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..... o mentioned on these pages. At page 114 of the paper book respondent No. 1 has given the Net Cash Outflow for the petitioner as ₹ 12,45,29,536/- while for respondent No. 2 it is ₹ 12,43,17,149/-. We deem it appropriate to extract hereinunder the manner in which the net cash outflow has been worked out by respondent No.1: Discounted CAMC Charges (in Rs.) S. No Payment Respondent 2. Total Cost of AMC (A) Discount Factor (B) Net Present Value (A/B) 1. 1st Year CAMC Advance 3574422 1.19 3003716 2. 1st Year CAMC Balance 3574422 1.3 2749555 3. 2nd Year CAMC Advance 3890254 1.3 2992503 4. 2nd Year CAMC Balance 3890254 1.41 2759045 5. 3rd Year CAMC Advance 4234761 1.41 3003377 6. 3rd Year CAMC Balance 4234761 1.54 2749845 7. 4th Year CAMC Advance 4622336 1.54 3001517 8. 4th Year CAMC Balance 4622336 1.68 2751390 9. 5th Year CAMC Advance 5038660 1.67 2999202 10. 5th Year CAMC Balance 5038660 1.83 2753366 TOTAL 42720866 28763516 GST 18% 7689756 5177433 Grand Total (M) 50410622 33940949 S. No Payment Respondent 2. Total Cost of AMC (A) Discount Factor (B) Net Present Value (A/B) 1. 1st Year CAMC Advance 3677208 1.19 3090091 2. 1st Year CAMC Balance 3677208 1.3 2828622 3. 2nd Year .....

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..... count of the CAMC charges which has determined the Net Cash Outflow and has resulted in respondent No. 2 being lower deserves to be rejected. 49. We may now deal with the only other contention of the official respondents as well as the successful tenderer that this Court cannot interfere in tender matters in judicial review and more particularly if it with respect to a public project or where substantial part the work is already completed. There cannot be a quarrel with the proposition of law that the Constitutional Courts cannot interfere with the Government s freedom of contract and the principals of Judicial Review can only extend to examining the decision making process. It is, however, equally true that a right balance has to be struck between an administrative decision of the Government in matters of contractual nature and the need to address any unfairness or arbitrariness that may have crept in during the decision making process. In this context, we rely on the judgment of the Apex Court in the case of Tata Cellular Vs. Union of India (1994) 6 SCC 651 wherein the Apex Court has clearly held that judicial review is concerned with reviewing not the merits of the decision, but .....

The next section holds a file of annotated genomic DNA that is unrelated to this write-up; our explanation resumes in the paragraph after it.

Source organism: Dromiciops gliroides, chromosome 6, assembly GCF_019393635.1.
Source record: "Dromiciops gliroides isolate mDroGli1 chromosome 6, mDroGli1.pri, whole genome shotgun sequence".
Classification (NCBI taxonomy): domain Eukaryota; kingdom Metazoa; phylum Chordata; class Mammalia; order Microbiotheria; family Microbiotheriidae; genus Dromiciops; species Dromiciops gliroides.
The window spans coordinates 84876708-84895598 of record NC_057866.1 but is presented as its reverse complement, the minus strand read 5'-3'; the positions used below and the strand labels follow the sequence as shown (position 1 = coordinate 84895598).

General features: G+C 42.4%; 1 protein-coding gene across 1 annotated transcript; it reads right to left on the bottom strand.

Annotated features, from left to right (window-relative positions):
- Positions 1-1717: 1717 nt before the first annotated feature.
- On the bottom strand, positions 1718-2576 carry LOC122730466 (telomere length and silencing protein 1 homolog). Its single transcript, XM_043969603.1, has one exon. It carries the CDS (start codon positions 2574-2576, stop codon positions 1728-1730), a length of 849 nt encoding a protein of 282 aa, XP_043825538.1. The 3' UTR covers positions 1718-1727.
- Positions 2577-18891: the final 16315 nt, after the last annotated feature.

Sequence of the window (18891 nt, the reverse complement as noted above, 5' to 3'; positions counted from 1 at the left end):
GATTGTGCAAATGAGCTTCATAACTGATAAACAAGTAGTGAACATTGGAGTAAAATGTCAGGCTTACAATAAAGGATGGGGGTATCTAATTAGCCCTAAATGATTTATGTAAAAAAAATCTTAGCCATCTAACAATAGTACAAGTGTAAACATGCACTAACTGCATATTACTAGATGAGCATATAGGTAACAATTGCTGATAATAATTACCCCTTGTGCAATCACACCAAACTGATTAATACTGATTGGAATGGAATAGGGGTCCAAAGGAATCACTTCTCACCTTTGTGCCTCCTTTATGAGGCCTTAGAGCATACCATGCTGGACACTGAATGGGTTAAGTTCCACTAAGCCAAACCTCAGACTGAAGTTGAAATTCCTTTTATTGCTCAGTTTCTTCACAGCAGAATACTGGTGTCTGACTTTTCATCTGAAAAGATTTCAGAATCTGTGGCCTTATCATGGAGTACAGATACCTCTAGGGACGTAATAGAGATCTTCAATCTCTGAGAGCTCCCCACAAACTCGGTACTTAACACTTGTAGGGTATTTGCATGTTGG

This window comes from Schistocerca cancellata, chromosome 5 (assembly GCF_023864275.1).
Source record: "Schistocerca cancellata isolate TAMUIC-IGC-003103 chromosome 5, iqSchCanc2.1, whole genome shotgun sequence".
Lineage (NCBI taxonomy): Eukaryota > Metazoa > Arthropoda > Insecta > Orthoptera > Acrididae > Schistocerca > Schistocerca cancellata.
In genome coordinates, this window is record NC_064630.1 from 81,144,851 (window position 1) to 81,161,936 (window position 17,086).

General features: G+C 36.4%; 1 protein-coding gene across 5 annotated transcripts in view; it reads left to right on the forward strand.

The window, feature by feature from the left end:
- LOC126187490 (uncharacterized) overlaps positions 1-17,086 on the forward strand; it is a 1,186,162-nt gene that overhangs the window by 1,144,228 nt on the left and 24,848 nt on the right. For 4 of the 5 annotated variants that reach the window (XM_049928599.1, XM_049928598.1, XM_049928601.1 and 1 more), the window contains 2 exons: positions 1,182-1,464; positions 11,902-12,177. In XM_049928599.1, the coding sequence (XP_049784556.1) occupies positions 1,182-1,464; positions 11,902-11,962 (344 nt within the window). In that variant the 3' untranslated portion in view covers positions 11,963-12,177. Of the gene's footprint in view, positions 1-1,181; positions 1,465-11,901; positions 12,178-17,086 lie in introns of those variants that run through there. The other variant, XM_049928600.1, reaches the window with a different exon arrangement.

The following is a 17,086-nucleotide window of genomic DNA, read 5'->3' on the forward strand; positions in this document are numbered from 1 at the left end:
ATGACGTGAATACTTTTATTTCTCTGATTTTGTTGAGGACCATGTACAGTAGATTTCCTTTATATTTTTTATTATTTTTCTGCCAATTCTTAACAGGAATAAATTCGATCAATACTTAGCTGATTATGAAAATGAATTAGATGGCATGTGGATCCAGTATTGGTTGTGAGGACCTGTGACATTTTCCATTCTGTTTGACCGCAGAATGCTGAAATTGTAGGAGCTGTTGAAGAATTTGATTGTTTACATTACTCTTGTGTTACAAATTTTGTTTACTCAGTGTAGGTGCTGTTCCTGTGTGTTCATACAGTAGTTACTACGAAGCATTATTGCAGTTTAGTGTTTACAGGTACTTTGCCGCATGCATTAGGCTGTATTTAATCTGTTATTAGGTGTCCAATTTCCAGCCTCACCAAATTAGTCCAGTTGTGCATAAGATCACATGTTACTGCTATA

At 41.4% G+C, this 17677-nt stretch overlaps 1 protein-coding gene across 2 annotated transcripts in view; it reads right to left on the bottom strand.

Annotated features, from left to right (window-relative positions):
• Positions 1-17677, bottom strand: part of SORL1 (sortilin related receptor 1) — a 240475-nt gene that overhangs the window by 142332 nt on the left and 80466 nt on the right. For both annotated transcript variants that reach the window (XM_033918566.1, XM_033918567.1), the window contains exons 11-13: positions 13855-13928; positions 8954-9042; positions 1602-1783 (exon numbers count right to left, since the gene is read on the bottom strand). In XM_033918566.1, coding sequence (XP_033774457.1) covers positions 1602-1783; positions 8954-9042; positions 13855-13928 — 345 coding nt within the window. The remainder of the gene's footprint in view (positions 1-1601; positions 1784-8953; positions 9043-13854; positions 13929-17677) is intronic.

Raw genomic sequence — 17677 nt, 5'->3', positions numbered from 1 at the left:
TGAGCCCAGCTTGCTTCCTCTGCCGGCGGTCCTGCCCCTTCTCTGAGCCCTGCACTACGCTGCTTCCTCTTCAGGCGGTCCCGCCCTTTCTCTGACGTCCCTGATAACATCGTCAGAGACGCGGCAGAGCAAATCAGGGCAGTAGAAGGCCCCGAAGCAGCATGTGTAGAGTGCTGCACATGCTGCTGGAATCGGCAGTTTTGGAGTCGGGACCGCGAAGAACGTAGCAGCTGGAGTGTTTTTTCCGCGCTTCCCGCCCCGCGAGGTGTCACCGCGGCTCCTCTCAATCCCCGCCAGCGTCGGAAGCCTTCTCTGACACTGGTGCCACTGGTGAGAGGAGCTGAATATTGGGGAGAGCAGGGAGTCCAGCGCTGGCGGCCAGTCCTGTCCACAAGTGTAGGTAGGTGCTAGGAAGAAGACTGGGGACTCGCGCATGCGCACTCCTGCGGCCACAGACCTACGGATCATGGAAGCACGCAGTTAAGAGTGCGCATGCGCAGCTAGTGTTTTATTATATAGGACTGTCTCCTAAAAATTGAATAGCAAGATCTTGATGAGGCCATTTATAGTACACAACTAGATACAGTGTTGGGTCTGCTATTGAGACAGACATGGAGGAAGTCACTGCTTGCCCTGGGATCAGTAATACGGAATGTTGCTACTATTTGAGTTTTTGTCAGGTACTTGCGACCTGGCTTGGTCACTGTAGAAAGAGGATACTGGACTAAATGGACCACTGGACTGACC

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..... petitioner succeeds, the award of tender could be quashed. 52. Learned counsel for respondent No. 2 had relied upon the judgments in the cases of Chhattisgarh State Industrial Development Corporation Ltd. (supra) and Tejas Constructions and Infrastructure Private Limited (supra) to argue that once a substantial part of the tender stands performed, the Courts should not interfere. Learned counsel had also relied on Nicco Corporation Ltd. (supra) to contend that once the work has been executed to the extent of 80% any interference would delay a public project and was therefore unwarranted. There is no doubt that as a normal rule if substantial work has been performed under a contract, more particularly a public project, there should be no interference. However, in these very judgments relied upon by respondent No. 2, the Apex Court has held that where there is substantial public interest involved, or where the transaction is malafide or there is arbitrariness in the award of contract, the Constitutional Courts can interfere. In this context, we may also pen down that respondent No. 2 has filed an affidavit before this Court on 28.5.2019 stating therein that in the month of February, .....